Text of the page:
Blog | Friday, October 12, 2012

QD: News Every Day--Doctors self-report better health habits than nurses, general public

Physicians report being healthier and having better health habits than either nurses or all other types of workers, a Gallup poll found.

Physicians reported their health and health habits on two surveys, the Gallup-Healthways Physical Health Index and the Healthy Behaviors Index. The Physical Health Index includes 18 items that assess day-to-day health, while the Healthy Behavior Index includes smoking, eating healthy and exercise.

Among the results:
--Four percent of physicians smoke, compared with 15% of nurses and 20% of other workers.
--Fifty-eight percent of physicians exercise three or more days per week, compared to 555% of nurses and 54% among the rest of the population.
--Sixty-six percent reported they ate health all day yesterday, compared to 59% of nurses and 66% of the general population.
--Thirteen percent of doctors are obese, compared to 25% of nurses and 25% of the general population.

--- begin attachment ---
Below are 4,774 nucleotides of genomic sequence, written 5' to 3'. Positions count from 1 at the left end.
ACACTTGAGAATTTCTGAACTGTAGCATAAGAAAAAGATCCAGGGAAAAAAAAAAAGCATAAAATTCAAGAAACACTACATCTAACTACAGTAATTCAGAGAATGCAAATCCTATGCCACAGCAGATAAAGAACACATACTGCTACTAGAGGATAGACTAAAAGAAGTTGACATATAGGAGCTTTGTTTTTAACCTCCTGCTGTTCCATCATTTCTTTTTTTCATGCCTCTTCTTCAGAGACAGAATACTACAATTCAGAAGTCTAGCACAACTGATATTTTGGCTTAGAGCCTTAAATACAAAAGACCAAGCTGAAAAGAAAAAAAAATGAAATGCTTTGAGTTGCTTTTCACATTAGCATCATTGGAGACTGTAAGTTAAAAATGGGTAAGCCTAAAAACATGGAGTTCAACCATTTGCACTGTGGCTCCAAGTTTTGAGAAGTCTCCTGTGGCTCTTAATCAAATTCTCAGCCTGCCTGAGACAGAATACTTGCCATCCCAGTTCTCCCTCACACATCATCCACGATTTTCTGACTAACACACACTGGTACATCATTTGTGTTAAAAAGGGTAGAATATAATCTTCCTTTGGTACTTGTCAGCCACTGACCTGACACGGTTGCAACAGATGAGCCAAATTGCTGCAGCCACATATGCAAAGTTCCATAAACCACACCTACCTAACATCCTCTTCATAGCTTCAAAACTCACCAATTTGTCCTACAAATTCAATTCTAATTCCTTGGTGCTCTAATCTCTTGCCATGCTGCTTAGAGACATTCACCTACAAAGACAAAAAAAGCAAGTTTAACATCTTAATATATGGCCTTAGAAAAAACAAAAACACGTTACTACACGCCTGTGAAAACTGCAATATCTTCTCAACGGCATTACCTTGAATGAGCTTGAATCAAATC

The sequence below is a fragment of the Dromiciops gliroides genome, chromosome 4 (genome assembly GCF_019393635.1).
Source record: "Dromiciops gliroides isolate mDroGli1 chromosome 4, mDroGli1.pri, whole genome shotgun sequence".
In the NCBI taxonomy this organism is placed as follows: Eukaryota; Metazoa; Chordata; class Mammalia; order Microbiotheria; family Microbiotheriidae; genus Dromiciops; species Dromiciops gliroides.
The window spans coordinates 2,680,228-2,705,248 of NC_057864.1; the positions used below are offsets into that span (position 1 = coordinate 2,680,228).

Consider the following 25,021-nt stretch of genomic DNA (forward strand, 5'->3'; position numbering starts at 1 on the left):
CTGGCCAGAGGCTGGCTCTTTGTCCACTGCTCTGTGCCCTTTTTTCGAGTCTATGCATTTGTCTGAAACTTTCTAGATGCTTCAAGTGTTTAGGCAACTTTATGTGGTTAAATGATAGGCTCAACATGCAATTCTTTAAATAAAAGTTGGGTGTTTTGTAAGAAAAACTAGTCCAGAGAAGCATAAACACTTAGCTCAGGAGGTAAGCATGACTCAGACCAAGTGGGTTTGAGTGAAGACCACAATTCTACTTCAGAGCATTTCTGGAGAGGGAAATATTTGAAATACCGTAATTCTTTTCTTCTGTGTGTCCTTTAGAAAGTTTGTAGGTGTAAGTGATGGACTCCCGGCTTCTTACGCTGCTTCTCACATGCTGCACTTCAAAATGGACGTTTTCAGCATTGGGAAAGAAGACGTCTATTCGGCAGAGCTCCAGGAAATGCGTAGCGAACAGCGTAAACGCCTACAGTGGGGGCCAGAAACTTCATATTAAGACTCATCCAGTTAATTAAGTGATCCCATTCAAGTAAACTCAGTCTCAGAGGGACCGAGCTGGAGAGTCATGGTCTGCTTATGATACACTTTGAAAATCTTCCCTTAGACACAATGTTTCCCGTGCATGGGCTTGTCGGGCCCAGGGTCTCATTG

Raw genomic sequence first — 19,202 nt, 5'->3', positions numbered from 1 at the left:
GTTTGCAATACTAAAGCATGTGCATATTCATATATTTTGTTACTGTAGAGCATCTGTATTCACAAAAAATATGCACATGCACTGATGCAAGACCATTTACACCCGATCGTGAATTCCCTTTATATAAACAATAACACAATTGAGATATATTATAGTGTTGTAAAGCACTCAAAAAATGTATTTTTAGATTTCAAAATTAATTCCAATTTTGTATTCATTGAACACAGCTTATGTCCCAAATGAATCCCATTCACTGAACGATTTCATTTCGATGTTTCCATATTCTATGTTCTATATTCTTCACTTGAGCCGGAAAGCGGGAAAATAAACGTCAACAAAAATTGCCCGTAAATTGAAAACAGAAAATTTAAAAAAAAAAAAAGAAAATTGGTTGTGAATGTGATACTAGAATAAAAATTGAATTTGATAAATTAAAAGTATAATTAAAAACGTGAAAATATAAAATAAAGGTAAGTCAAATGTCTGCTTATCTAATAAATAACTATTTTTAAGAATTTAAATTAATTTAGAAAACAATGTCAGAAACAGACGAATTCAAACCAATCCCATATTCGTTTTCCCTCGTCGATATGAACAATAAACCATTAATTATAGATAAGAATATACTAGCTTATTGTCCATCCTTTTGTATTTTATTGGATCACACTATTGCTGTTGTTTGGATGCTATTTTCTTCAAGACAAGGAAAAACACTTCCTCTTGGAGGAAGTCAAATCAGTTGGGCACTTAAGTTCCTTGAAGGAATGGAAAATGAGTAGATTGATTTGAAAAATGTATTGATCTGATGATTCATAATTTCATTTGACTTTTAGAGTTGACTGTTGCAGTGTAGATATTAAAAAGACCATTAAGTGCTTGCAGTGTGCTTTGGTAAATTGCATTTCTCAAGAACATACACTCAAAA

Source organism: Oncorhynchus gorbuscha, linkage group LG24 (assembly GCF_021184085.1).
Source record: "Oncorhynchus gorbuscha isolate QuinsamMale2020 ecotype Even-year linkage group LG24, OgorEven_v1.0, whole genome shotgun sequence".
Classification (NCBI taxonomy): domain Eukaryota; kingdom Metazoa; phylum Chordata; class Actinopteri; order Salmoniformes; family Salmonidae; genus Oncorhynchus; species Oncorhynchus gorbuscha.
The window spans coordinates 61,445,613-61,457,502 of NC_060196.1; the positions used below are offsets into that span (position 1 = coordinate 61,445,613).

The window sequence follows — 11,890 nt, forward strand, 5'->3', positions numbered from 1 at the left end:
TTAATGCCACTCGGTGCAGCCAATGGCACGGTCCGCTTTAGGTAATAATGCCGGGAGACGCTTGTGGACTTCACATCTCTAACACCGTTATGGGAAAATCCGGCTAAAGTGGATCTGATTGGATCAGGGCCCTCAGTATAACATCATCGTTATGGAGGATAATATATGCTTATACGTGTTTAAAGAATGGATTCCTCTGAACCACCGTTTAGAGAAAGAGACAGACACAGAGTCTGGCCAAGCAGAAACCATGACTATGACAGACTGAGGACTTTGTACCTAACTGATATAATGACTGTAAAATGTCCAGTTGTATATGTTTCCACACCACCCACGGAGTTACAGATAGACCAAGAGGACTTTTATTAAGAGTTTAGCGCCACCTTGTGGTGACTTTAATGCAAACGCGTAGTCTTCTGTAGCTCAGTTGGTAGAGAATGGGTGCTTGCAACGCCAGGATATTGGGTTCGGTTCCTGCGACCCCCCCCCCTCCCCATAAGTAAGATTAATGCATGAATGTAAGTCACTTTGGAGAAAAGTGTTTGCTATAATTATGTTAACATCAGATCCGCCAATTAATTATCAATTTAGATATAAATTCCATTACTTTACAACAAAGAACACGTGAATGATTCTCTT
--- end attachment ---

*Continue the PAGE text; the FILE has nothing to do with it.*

Gallup reported poll results on its website.

Results are based on telephone interviews from January 2011 through August 2012 among a random sample of more than 590,000 adults in all 50 states. Interviews included nearly 2,000 doctors and nearly 7,200 nurses.

Gallup reported on its website that, "As primary healthcare providers, physicians play an important role in helping others understand how to lead healthy lives. Thus, the fact they are in relatively good shape reveals that most of them are well-positioned to teach their patients how to maintain a healthy weight and reduce their risk for chronic disease."